Energy & Environment — What else can the EPA do about power plants?

Today we look at some of the tools the Environmental Protection Agency (EPA) still has at its disposal after last week’s Supreme Court ruling and a separate court ruling seeking to restore species protections. endangered.

It’s the night of energy and the environment, your source for the latest news focused on energy, the environment and beyond. For The Hill, we are Rachel Frazin and Zack Budryk. Did someone forward this newsletter to you? Subscribe here.

EPA still has climate tools despite SCOTUS shutdown

A Supreme Court ruling on Thursday significantly curtailed the EPA’s power to restrict emissions from power plants under a 2015 rule, but the agency still retains other tools to reduce emissions.

  • In the 6-3 decision in West Virginia v. EPA, the court’s conservative majority found that the EPA lacked the authority to enforce an Obama-era power plant rule without specific congressional approval.
  • Although the ruling prohibits this specific approach without lawmakers’ approval, the agency still has its broader authority to regulate power plant outputs to reduce emissions under the Clean Air Act.
  • The problem, from the perspective of those who want the EPA to reduce emissions, is that in most cases, alternative methods of regulation are less effective and more expensive in a political and regulatory environment where every second counts.

As a result of the decision, the EPA has many of the same arrows in its quiver as before to tackle pollutants from power plants, but “the tools available to the EPA are likely inadequate,” said Michael Herz, a professor. at the Cardozo School of Law.

Like what? An alternative to generational switching, the approach rejected by the Supreme Court, is co-firing, or burning two types of fuels at the same time, which can create a more environmentally friendly product in an existing plant. .

“Depending on the level of co-combustion you assume, you could still get quite large emission reductions from this approach,” Lienke said.

He cited Resources for the Future’s 2021 modeling, which indicates that the co-firing approach could be an effective way to reduce emissions, but “almost certainly not as cost effective as generational switching”, he said. he adds.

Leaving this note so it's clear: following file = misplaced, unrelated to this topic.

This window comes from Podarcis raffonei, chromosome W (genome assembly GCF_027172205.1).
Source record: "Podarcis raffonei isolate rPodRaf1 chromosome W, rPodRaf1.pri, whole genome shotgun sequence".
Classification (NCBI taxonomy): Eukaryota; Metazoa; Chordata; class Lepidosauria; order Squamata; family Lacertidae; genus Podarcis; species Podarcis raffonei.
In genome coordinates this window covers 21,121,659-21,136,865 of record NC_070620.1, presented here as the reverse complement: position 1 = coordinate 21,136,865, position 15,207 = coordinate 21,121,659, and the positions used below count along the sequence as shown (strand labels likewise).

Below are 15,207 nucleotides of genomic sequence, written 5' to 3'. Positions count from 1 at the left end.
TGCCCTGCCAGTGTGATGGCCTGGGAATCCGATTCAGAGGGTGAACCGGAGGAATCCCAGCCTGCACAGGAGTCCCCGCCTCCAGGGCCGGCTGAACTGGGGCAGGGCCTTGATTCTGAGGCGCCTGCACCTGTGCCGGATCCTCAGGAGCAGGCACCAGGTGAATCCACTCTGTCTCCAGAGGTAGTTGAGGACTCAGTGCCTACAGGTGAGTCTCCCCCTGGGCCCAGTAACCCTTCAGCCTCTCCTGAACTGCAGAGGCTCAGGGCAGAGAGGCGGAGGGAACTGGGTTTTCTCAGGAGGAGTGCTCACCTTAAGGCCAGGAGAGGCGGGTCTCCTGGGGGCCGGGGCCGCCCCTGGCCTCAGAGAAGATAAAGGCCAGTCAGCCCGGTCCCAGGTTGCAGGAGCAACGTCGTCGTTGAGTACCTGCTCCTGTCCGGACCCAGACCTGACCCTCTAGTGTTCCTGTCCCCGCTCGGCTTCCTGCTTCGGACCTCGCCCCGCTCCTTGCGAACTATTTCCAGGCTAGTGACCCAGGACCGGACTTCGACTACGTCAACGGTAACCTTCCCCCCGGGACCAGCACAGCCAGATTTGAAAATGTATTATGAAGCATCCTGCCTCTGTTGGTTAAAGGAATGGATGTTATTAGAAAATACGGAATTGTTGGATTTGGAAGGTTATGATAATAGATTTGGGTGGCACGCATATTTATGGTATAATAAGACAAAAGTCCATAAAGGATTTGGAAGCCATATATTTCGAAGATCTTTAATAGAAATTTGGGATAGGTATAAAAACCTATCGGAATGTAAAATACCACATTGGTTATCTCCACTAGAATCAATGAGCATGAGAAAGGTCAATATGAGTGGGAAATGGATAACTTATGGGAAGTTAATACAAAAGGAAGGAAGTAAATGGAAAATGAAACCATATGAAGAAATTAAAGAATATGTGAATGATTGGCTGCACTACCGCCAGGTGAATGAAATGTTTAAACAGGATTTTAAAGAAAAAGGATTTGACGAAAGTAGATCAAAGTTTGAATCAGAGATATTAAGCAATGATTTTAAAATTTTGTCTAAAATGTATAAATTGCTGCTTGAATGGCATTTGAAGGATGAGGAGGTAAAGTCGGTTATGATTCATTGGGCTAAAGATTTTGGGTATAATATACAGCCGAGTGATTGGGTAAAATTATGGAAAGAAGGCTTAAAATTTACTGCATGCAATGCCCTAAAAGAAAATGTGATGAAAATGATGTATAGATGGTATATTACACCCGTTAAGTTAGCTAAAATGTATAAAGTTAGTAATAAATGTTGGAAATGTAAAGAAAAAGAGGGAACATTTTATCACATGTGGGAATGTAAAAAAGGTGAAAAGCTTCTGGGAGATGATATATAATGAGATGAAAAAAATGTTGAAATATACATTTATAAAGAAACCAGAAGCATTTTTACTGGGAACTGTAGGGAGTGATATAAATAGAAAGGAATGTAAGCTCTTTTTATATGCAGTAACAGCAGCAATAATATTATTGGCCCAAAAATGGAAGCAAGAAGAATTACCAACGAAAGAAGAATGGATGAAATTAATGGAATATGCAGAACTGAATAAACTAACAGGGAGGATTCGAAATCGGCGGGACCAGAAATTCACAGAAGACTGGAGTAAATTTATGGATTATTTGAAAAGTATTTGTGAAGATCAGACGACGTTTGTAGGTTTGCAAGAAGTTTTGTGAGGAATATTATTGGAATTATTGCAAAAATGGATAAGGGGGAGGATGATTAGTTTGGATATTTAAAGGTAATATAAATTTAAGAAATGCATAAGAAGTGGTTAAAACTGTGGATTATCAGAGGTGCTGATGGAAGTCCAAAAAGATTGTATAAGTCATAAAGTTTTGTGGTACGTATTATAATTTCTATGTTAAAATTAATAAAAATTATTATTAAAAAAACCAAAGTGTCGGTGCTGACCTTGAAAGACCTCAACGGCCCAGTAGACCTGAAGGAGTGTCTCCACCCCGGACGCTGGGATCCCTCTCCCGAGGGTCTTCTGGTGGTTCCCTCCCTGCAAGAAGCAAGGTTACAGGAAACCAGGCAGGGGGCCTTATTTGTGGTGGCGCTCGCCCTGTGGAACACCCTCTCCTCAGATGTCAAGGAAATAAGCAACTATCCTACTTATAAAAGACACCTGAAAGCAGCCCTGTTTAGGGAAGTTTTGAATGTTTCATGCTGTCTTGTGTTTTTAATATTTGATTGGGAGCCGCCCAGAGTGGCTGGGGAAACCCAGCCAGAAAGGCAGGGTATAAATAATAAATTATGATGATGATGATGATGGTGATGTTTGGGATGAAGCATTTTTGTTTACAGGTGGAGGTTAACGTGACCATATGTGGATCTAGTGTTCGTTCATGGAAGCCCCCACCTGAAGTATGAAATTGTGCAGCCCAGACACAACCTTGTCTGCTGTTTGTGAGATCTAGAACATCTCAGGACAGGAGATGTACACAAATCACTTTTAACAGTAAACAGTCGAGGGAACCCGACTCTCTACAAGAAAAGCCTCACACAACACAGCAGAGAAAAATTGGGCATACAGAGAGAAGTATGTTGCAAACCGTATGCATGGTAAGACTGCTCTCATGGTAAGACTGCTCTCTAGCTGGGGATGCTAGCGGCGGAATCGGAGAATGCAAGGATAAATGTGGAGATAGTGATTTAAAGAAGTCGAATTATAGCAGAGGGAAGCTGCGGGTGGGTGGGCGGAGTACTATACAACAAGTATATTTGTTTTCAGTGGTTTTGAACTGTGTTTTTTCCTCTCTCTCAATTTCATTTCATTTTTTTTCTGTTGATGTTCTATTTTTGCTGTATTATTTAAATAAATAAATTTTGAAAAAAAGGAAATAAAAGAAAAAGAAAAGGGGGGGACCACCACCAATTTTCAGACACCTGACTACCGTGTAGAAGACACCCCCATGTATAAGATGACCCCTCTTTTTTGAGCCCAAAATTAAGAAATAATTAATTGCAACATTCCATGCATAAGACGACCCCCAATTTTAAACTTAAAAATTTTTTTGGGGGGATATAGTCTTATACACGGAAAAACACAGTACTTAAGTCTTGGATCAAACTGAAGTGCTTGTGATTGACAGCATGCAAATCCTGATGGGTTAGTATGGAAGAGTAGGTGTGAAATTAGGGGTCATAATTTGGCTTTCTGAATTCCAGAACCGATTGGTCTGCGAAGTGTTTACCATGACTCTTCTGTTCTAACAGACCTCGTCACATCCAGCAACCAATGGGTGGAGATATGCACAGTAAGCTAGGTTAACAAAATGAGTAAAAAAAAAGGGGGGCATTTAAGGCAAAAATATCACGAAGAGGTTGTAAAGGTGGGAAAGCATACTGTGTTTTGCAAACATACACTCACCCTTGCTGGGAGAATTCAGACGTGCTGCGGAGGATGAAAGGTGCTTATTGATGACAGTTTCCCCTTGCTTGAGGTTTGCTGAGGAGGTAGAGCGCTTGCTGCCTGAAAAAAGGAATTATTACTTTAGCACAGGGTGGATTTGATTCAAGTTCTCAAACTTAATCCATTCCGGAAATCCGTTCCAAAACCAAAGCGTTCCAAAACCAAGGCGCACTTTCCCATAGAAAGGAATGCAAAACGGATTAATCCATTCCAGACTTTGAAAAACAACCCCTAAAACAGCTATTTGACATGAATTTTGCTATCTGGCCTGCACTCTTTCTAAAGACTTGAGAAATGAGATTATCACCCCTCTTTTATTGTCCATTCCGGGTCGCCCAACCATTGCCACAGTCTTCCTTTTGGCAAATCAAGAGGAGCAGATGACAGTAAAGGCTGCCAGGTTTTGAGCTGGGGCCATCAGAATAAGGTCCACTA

• Another possible approach is carbon capture and sequestration, whereby carbon emissions are stored and contained before they can enter the atmosphere.
  • However, the surest way to bolster the EPA’s authority would be “legislation, appropriate, adequate and serious legislation,” Herz told The Hill.

Learn more here.


The Supreme Court’s decision to limit the EPA’s power could hurt Democrats’ long-running battle to reinstate Obama-era net neutrality rules.

If the same principle is applied from the majority opinion in Thursday’s case, arguing that Congress must grant clear authorization for certain regulations, the Federal Communications Commission (FCC) may not be able to reinstate the rules. prohibiting service providers from blocking or throttling websites.

  • “There’s a big shift of power from the agencies to the courts,” said New Street Research policy adviser Blair Levin, who served as chief of staff to former FCC Chairman Reed Hundt.
  • Levin and other experts say the decision was drafted in a way that opens the door to the potential reversal of FCC and Federal Trade Commission (FTC) regulatory rulings in court.

A summary : At the heart of the problem is the Conservative majority, which bases its 6-3 decision on a legal philosophy called the “major issues doctrine.” The principle means that proposed rules can be challenged on the basis that the rule is a “major matter” that only Congress should be able to address.